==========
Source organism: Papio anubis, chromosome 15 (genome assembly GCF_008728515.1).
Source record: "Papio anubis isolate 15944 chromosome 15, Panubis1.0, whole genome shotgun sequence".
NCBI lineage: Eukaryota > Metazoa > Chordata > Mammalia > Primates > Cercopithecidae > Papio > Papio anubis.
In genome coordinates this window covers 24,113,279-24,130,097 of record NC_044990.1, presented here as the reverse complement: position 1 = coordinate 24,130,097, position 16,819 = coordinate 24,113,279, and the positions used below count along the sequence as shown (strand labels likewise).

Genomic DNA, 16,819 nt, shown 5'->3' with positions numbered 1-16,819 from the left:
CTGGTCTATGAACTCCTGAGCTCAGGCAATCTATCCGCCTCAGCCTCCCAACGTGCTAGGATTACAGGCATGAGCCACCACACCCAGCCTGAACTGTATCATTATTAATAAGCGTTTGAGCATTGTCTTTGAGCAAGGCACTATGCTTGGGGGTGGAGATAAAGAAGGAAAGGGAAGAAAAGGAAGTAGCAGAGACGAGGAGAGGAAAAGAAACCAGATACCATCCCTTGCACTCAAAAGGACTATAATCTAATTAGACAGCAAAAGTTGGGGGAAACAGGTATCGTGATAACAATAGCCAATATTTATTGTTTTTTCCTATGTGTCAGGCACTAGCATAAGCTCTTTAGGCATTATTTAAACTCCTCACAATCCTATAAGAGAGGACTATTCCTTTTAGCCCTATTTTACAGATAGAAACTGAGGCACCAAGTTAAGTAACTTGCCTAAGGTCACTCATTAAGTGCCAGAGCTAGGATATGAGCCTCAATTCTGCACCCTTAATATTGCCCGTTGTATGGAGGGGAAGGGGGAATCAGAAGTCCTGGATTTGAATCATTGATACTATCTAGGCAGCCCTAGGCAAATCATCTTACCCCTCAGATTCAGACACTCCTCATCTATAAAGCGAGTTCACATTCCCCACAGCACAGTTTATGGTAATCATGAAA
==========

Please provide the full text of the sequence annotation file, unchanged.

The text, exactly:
Source organism: Papio anubis, chromosome 15 (genome assembly GCF_008728515.1).
Source record: "Papio anubis isolate 15944 chromosome 15, Panubis1.0, whole genome shotgun sequence".
NCBI lineage: Eukaryota > Metazoa > Chordata > Mammalia > Primates > Cercopithecidae > Papio > Papio anubis.
In genome coordinates this window covers 24,113,279-24,130,097 of record NC_044990.1, presented here as the reverse complement: position 1 = coordinate 24,130,097, position 16,819 = coordinate 24,113,279, and the positions used below count along the sequence as shown (strand labels likewise).

Genomic DNA, 16,819 nt, shown 5'->3' with positions numbered 1-16,819 from the left:
CTGGTCTATGAACTCCTGAGCTCAGGCAATCTATCCGCCTCAGCCTCCCAACGTGCTAGGATTACAGGCATGAGCCACCACACCCAGCCTGAACTGTATCATTATTAATAAGCGTTTGAGCATTGTCTTTGAGCAAGGCACTATGCTTGGGGGTGGAGATAAAGAAGGAAAGGGAAGAAAAGGAAGTAGCAGAGACGAGGAGAGGAAAAGAAACCAGATACCATCCCTTGCACTCAAAAGGACTATAATCTAATTAGACAGCAAAAGTTGGGGGAAACAGGTATCGTGATAACAATAGCCAATATTTATTGTTTTTTCCTATGTGTCAGGCACTAGCATAAGCTCTTTAGGCATTATTTAAACTCCTCACAATCCTATAAGAGAGGACTATTCCTTTTAGCCCTATTTTACAGATAGAAACTGAGGCACCAAGTTAAGTAACTTGCCTAAGGTCACTCATTAAGTGCCAGAGCTAGGATATGAGCCTCAATTCTGCACCCTTAATATTGCCCGTTGTATGGAGGGGAAGGGGGAATCAGAAGTCCTGGATTTGAATCATTGATACTATCTAGGCAGCCCTAGGCAAATCATCTTACCCCTCAGATTCAGACACTCCTCATCTATAAAGCGAGTTCACATTCCCCACAGCACAGTTTATGGTAATCATGAAA